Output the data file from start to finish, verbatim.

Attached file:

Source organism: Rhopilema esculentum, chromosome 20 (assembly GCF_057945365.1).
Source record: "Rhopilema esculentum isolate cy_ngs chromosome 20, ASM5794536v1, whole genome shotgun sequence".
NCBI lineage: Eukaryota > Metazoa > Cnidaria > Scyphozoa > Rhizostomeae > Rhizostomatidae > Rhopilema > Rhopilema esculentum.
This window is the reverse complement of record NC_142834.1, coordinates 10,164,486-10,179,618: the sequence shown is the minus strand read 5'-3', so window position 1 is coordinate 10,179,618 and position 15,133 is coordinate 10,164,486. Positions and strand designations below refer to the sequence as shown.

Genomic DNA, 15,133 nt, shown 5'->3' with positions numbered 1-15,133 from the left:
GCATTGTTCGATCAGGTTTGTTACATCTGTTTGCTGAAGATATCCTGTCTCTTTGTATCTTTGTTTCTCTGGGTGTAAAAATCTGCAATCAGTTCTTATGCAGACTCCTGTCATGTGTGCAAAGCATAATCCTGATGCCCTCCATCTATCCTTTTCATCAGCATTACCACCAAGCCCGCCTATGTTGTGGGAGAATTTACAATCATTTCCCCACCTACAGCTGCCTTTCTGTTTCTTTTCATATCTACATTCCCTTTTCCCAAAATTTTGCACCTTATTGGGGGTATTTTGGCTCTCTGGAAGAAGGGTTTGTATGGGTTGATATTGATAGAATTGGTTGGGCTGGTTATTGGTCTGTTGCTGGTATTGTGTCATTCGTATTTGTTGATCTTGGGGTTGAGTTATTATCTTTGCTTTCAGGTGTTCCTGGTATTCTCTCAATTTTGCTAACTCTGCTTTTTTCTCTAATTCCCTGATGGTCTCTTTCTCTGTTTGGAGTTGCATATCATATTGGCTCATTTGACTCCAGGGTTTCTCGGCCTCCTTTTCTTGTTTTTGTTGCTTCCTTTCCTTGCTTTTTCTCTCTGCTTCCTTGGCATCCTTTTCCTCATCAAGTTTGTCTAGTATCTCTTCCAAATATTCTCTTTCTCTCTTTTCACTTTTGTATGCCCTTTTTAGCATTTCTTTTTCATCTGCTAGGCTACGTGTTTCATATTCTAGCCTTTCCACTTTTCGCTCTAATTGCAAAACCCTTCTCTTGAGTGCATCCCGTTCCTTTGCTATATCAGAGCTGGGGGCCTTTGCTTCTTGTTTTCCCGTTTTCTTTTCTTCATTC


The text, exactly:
Source organism: Rhopilema esculentum, chromosome 20 (assembly GCF_057945365.1).
Source record: "Rhopilema esculentum isolate cy_ngs chromosome 20, ASM5794536v1, whole genome shotgun sequence".
NCBI lineage: Eukaryota > Metazoa > Cnidaria > Scyphozoa > Rhizostomeae > Rhizostomatidae > Rhopilema > Rhopilema esculentum.
This window is the reverse complement of record NC_142834.1, coordinates 10,164,486-10,179,618: the sequence shown is the minus strand read 5'-3', so window position 1 is coordinate 10,179,618 and position 15,133 is coordinate 10,164,486. Positions and strand designations below refer to the sequence as shown.

Genomic DNA, 15,133 nt, shown 5'->3' with positions numbered 1-15,133 from the left:
GCATTGTTCGATCAGGTTTGTTACATCTGTTTGCTGAAGATATCCTGTCTCTTTGTATCTTTGTTTCTCTGGGTGTAAAAATCTGCAATCAGTTCTTATGCAGACTCCTGTCATGTGTGCAAAGCATAATCCTGATGCCCTCCATCTATCCTTTTCATCAGCATTACCACCAAGCCCGCCTATGTTGTGGGAGAATTTACAATCATTTCCCCACCTACAGCTGCCTTTCTGTTTCTTTTCATATCTACATTCCCTTTTCCCAAAATTTTGCACCTTATTGGGGGTATTTTGGCTCTCTGGAAGAAGGGTTTGTATGGGTTGATATTGATAGAATTGGTTGGGCTGGTTATTGGTCTGTTGCTGGTATTGTGTCATTCGTATTTGTTGATCTTGGGGTTGAGTTATTATCTTTGCTTTCAGGTGTTCCTGGTATTCTCTCAATTTTGCTAACTCTGCTTTTTTCTCTAATTCCCTGATGGTCTCTTTCTCTGTTTGGAGTTGCATATCATATTGGCTCATTTGACTCCAGGGTTTCTCGGCCTCCTTTTCTTGTTTTTGTTGCTTCCTTTCCTTGCTTTTTCTCTCTGCTTCCTTGGCATCCTTTTCCTCATCAAGTTTGTCTAGTATCTCTTCCAAATATTCTCTTTCTCTCTTTTCACTTTTGTATGCCCTTTTTAGCATTTCTTTTTCATCTGCTAGGCTACGTGTTTCATATTCTAGCCTTTCCACTTTTCGCTCTAATTGCAAAACCCTTCTCTTGAGTGCATCCCGTTCCTTTGCTATATCAGAGCTGGGGGCCTTTGCTTCTTGTTTTCCCGTTTTCTTTTCTTCATTC